R. Wilson McCoy (1902-1961) is the second artist on the (still running) The Phantom comic strip. He started out as cartoonist Ray Moore's assistant, but when Moore retired from the strip after a war-injury, McCoy took over the entire strip in 1949.
Wilson McCoy studied at the Art Institute of Chicago, The American Academy, and Washington University's School of Fine Arts, where he later served on the faculty. Working as a commercial artist, he made paintings for Liberty Magazine covers, calendars, prints, pin-ups and advertisements for major companies. When his friend Ray Moore served in the military during WWII, McCoy took over the responsibilities of illustrating the syndicated newspaper strip, The Phantom. His wife, Dorothy, did the lettering. McCoy continued drawing the strip until his death in 1961, after which it was continued by Bill Lignante for a short while, and then Sy Barry.
McCoy is well known for his unique, naive style of drawing. Unlike Ray Moore, he always drew with tremendous attention to details, and used photographic references for every drawing, having his family and friends pose for him and act out the different situations happening in the stories he worked on.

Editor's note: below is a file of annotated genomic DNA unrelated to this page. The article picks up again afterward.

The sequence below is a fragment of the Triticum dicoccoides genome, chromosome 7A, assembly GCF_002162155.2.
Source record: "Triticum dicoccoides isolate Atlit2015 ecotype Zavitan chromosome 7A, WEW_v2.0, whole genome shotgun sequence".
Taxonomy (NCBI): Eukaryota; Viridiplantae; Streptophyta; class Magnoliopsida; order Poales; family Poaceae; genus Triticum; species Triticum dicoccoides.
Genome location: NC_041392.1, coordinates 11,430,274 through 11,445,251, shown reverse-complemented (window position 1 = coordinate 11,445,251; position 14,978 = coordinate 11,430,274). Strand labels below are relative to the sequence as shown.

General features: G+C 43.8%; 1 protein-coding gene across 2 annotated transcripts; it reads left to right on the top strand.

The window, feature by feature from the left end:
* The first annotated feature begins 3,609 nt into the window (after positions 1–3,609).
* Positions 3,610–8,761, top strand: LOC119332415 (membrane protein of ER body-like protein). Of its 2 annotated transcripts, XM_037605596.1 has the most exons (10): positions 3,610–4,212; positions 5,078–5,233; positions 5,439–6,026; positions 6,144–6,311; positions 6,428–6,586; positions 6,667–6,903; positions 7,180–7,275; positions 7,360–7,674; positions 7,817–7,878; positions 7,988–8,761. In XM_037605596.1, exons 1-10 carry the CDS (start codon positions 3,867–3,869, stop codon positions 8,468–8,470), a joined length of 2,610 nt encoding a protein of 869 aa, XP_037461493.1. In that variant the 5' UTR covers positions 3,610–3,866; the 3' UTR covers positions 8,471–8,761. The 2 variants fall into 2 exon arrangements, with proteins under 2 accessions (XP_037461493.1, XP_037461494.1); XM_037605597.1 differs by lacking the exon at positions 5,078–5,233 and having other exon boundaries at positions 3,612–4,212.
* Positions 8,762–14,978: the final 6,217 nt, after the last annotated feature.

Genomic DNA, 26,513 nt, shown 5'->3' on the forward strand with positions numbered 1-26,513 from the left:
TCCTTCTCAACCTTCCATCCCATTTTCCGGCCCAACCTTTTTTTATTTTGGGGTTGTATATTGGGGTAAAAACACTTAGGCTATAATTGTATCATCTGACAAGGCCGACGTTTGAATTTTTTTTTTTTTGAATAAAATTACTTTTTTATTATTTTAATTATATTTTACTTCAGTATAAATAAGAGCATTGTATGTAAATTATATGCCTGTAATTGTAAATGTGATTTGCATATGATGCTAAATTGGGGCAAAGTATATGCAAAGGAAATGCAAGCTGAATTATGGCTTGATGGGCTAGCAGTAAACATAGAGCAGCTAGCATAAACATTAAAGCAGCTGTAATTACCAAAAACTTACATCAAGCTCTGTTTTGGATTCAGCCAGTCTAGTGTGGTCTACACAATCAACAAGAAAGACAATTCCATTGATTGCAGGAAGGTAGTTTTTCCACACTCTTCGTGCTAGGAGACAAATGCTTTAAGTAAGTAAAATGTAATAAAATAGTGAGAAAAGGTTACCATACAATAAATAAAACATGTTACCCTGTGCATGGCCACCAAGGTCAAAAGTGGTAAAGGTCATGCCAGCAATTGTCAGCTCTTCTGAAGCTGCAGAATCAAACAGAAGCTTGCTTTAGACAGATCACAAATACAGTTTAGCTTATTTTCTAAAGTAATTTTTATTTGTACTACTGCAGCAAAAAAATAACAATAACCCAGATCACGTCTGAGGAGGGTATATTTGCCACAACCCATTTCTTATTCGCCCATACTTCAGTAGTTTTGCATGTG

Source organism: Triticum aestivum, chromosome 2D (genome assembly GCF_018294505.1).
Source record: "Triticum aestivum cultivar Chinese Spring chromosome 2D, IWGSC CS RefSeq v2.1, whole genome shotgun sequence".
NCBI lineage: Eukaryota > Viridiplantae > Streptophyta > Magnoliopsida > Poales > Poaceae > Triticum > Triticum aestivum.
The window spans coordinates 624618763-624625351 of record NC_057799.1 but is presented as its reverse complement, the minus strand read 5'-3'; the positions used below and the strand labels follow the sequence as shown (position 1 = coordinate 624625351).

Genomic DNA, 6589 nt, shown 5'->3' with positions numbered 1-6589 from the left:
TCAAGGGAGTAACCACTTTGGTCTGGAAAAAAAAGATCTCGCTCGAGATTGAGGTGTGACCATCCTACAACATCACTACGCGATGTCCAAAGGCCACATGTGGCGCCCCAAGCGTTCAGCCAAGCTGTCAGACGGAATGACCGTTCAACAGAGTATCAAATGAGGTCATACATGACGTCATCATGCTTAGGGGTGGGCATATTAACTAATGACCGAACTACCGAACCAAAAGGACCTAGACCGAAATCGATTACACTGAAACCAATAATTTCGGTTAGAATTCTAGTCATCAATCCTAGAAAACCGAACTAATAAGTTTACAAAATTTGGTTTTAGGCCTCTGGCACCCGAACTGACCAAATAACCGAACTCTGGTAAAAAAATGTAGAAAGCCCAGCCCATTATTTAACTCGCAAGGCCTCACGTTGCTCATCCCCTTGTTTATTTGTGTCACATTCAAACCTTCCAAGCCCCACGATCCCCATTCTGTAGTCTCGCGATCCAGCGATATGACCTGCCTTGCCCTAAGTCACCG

Spanking art by Wilson McMoy
McCoy is also notable for the numerous spanking scenes peppered throughout the Phantom strip during his 22 year run on the series. His bold, heavy compositions were perfect for the rendering of M/F OTK imagery, and his artwork is instantly recognisable within the online SP community (although his actual name is somewhat obscure by comparison).
Visually speaking, McCoy's girls were usually voluptuous, affluent young women requiring a "firm hand" to keep them under control. In this respect, McCoy was most probably influenced by the mainstream cinema of the time, particularly romantic comedies, in which M/F spankings were portrayed as a 'normal' component of budding relationships.
In his time, Kit Walker was depicted spanking European aristocrats, African princesses, society girls and Hollywood starlets, all of whom were irresistibly attracted to the steely-eyed, globe-trotting adventurer. Strangely enough, the Phantom rarely (if ever), raised his hand to his one true love, U.N. Medical Worker Diana Palmer - suggesting that some women, at least, are just too good to spank.
- The Phantom
- Spanking in comics 1919-1938
- Spanking in 1930s Adventure Strips
- Wilson McCoy on Wikipedia
- The Phantom on Wikipedia
|This page uses content from Wilson McCoy. The list of authors can be seen in the . As with Spanking Art, the text of Wikipedia is available under a copyleft license, the Creative Commons Attribution Sharealike license.. The original article was at|